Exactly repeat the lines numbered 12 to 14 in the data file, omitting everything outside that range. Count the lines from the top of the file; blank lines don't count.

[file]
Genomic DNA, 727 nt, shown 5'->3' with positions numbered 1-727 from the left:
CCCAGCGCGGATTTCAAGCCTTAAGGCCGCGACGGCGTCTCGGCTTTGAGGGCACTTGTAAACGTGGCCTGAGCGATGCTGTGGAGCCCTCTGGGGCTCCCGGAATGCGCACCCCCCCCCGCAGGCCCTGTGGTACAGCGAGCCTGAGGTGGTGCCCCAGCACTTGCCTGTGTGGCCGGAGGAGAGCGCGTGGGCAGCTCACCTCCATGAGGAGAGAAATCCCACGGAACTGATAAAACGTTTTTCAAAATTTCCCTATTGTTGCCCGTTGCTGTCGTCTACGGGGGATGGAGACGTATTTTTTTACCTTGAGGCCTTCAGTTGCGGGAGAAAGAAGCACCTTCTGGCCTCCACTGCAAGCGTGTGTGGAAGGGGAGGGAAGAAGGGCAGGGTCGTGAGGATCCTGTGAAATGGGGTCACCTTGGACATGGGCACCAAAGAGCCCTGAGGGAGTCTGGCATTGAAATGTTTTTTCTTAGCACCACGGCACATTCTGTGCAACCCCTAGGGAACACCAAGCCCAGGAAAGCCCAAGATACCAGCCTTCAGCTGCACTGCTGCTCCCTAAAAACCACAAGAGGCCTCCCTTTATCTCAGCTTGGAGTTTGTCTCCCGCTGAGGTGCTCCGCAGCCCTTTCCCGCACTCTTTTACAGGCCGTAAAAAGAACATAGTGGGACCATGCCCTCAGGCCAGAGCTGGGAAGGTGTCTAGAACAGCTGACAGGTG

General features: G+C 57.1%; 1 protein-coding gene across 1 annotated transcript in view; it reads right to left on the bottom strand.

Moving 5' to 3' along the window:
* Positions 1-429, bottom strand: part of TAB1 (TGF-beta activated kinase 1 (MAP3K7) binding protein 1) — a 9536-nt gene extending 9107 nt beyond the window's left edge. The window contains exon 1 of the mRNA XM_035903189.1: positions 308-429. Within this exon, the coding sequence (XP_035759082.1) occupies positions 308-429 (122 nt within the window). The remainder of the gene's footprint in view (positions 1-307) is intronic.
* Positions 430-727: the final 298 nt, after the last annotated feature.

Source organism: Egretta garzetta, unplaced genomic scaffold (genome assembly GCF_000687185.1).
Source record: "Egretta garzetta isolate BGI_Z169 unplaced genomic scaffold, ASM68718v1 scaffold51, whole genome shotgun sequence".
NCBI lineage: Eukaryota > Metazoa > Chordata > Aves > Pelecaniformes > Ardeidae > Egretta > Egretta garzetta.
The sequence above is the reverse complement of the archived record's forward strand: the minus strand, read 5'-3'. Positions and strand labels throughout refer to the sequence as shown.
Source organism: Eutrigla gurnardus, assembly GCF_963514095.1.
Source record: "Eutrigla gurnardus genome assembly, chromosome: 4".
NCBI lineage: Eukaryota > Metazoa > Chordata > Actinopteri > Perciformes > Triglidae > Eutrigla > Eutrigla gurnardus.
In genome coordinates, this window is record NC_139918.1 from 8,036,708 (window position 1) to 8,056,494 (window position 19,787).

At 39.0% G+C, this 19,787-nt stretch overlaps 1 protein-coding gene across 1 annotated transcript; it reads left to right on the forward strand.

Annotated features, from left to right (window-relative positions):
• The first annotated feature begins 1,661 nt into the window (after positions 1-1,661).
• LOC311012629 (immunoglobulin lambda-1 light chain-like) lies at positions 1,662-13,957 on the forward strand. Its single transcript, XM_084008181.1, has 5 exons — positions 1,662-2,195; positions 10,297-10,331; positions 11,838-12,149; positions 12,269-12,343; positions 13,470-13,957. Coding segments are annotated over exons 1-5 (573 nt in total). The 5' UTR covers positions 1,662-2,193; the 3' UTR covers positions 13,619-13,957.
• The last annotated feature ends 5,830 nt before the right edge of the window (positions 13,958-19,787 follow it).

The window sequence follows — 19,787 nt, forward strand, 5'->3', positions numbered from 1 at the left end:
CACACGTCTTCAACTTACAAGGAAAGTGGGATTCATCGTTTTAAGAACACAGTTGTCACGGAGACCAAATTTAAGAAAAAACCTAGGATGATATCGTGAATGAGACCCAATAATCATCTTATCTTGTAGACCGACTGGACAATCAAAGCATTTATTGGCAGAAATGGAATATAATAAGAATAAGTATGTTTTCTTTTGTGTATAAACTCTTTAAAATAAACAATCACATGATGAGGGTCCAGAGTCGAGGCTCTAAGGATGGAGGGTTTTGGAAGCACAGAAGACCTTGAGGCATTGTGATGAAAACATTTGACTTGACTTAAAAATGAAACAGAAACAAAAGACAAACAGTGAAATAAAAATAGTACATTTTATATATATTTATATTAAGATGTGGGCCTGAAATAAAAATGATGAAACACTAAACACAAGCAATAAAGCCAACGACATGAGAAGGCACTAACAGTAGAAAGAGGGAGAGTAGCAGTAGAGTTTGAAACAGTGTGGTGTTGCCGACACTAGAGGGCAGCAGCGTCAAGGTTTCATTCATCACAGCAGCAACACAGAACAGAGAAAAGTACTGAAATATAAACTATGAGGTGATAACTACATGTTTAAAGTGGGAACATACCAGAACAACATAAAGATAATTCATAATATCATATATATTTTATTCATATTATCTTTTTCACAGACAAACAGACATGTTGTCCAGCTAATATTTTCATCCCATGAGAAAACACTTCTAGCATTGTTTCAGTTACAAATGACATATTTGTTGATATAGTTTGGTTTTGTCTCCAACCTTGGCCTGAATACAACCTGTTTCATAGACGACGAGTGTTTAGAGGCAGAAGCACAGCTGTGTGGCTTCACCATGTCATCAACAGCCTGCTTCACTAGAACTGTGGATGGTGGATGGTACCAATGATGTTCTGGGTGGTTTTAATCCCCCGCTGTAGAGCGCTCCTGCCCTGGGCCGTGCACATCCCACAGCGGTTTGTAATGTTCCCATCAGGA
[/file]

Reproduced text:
Source record: "Eutrigla gurnardus genome assembly, chromosome: 4".
NCBI lineage: Eukaryota > Metazoa > Chordata > Actinopteri > Perciformes > Triglidae > Eutrigla > Eutrigla gurnardus.
In genome coordinates, this window is record NC_139918.1 from 8,036,708 (window position 1) to 8,056,494 (window position 19,787).